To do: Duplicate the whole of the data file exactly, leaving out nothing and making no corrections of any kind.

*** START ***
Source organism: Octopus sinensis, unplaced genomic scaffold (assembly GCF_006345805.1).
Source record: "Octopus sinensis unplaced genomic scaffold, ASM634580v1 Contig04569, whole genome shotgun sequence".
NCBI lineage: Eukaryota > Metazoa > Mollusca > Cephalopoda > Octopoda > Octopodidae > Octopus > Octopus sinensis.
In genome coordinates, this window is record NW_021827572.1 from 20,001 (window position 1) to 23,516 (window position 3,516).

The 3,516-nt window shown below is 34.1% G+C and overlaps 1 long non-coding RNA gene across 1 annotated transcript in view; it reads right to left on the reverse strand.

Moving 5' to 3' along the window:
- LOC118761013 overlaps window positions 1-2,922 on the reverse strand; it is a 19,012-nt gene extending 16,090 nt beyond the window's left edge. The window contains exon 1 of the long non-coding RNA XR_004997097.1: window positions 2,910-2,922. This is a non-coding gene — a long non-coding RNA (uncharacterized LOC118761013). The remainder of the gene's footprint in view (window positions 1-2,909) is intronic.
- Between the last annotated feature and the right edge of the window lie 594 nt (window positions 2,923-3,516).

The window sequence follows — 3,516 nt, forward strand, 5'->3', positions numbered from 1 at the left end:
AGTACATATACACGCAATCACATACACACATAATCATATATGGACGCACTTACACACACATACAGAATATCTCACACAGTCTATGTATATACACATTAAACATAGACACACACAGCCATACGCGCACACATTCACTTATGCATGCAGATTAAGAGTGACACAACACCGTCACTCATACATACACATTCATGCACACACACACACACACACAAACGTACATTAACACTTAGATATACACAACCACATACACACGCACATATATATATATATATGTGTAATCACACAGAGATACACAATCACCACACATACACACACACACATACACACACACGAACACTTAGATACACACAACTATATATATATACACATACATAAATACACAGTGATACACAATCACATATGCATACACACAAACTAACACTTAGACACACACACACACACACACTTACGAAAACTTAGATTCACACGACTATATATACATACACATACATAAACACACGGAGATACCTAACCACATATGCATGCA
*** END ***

Source organism: Octopus sinensis, unplaced genomic scaffold (assembly GCF_006345805.1).
Source record: "Octopus sinensis unplaced genomic scaffold, ASM634580v1 Contig04569, whole genome shotgun sequence".
NCBI lineage: Eukaryota > Metazoa > Mollusca > Cephalopoda > Octopoda > Octopodidae > Octopus > Octopus sinensis.
In genome coordinates, this window is record NW_021827572.1 from 20,001 (window position 1) to 23,516 (window position 3,516).

The 3,516-nt window shown below is 34.1% G+C and overlaps 1 long non-coding RNA gene across 1 annotated transcript in view; it reads right to left on the reverse strand.

Moving 5' to 3' along the window:
- LOC118761013 overlaps window positions 1-2,922 on the reverse strand; it is a 19,012-nt gene extending 16,090 nt beyond the window's left edge. The window contains exon 1 of the long non-coding RNA XR_004997097.1: window positions 2,910-2,922. This is a non-coding gene — a long non-coding RNA (uncharacterized LOC118761013). The remainder of the gene's footprint in view (window positions 1-2,909) is intronic.
- Between the last annotated feature and the right edge of the window lie 594 nt (window positions 2,923-3,516).

The window sequence follows — 3,516 nt, forward strand, 5'->3', positions numbered from 1 at the left end:
AGTACATATACACGCAATCACATACACACATAATCATATATGGACGCACTTACACACACATACAGAATATCTCACACAGTCTATGTATATACACATTAAACATAGACACACACAGCCATACGCGCACACATTCACTTATGCATGCAGATTAAGAGTGACACAACACCGTCACTCATACATACACATTCATGCACACACACACACACACACAAACGTACATTAACACTTAGATATACACAACCACATACACACGCACATATATATATATATATGTGTAATCACACAGAGATACACAATCACCACACATACACACACACACATACACACACACGAACACTTAGATACACACAACTATATATATATACACATACATAAATACACAGTGATACACAATCACATATGCATACACACAAACTAACACTTAGACACACACACACACACACACTTACGAAAACTTAGATTCACACGACTATATATACATACACATACATAAACACACGGAGATACCTAACCACATATGCATGCA